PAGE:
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Egg Shells as Nutrition. - Page 2

post #11 of 13
A lot of the calcium they eat, whether from chicken feed, oyster shells, egg shells, creepy crawlies, plants they might eat, or even limestone gravel they use as grit if that is your native rock does not get dissolved by the digestive juices and goes right on through the chicken and out the back end. That’s a benefit to using chicken poop in making your compost for your garden, calcium is an essential nutrient for garden plants.

The calcium has to be dissolved by digestive juices for the body to be able to absorb it and use it. The smaller the pieces of calcium the more surface area for those juices to work so the more efficient that process is. Since oyster shell, egg shell, and other things are ground up in the gizzard the chicken can manage that fairly well though there are some differences in how well different things are absorbed. As long as the egg shells are hard they are getting enough calcium and processing it, no matter the source.

 I grow a little impatient when people seem to think that they are unique in the world. Of course they are. Just like everyone else.

 

"If you make every game a life-and-death proposition, you're going to have problems. For one thing, you'll be dead a lot." — former North Carolina coach Dean Smith

 

http://www.backyardchickens.com/a/how-much-room-do-chickens-need

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 I grow a little impatient when people seem to think that they are unique in the world. Of course they are. Just like everyone else.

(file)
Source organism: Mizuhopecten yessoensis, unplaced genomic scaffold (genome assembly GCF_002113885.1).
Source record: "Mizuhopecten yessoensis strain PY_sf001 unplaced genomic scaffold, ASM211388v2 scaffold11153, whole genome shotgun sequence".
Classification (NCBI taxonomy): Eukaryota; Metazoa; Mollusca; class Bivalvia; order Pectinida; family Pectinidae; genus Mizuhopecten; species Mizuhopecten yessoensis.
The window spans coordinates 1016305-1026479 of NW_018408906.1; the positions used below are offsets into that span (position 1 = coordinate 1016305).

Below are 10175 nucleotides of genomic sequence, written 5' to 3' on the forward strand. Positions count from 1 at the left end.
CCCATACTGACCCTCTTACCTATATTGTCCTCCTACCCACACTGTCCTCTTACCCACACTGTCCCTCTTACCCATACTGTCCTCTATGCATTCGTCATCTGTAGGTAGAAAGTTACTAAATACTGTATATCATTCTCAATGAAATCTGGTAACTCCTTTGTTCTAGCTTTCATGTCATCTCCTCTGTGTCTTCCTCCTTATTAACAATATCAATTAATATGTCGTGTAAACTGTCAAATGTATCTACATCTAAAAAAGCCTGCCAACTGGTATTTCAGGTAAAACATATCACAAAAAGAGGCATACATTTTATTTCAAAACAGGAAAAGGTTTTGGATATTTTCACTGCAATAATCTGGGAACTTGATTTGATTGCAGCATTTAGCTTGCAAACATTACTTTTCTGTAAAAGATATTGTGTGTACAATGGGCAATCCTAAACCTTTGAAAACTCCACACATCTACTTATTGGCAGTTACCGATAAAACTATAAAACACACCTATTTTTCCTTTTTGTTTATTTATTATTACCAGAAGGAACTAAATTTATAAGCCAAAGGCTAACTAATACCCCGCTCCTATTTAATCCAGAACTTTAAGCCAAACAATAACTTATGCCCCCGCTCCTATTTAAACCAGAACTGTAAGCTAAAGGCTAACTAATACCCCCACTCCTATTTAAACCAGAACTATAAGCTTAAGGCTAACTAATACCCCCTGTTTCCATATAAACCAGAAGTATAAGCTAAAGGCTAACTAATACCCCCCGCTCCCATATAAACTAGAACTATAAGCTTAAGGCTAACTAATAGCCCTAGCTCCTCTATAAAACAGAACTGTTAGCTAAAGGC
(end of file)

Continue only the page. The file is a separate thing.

"If you make every game a life-and-death proposition, you're going to have problems. For one thing, you'll be dead a lot." — former North Carolina coach Dean Smith

 

http://www.backyardchickens.com/a/how-much-room-do-chickens-need

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post #12 of 13

That's true, but the hen may metabolize her bones for calcium before the shells get consistently weak.  I think that high producing hens are much more on the edge metabolically than others.  Mary

post #13 of 13
Mary, I’ve read that before too. There are a lot of things that could possibly happen. I often wonder how often they actually do. I don’t know the answer to that but I do often wonder. I do think offering calcium supplements is the right thing to do, especially if we offer any treats or let them forage at all, even if the egg shells are hard. It doesn’t hurt and might help. Doesn’t cost much either.

If you are offering calcium supplement, either oyster shell or egg shells, and a hen is metabolizing her bones or you get soft shelled-eggs after they have matured and gotten the kinks out of their internal egg making factory like some pullets just starting to lay need to do, then there is something wrong with the hen. She is not processing the calcium correctly or her instincts are messed up and she is not eating the extra calcium she needs. If the entire flock is laying thin-shelled or soft-shelled eggs then you have a flock problem. If it is just one hen, it is an individual hen problem.

An occasional soft egg is not a big deal. The internal egg making factory is fairly complicated, you can have an occasional blip. If you are regularly getting a soft-shelled egg, you need to investigate and maybe do something. But if you consistently get practically all eggs hard-shelled, I see no reason at all to worry.

 I grow a little impatient when people seem to think that they are unique in the world. Of course they are. Just like everyone else.

 

"If you make every game a life-and-death proposition, you're going to have problems. For one thing, you'll be dead a lot." — former North Carolina coach Dean Smith

 

http://www.backyardchickens.com/a/how-much-room-do-chickens-need

Reply

 I grow a little impatient when people seem to think that they are unique in the world. Of course they are. Just like everyone else.

 

"If you make every game a life-and-death proposition, you're going to have problems. For one thing, you'll be dead a lot." — former North Carolina coach Dean Smith

 

http://www.backyardchickens.com/a/how-much-room-do-chickens-need

Reply
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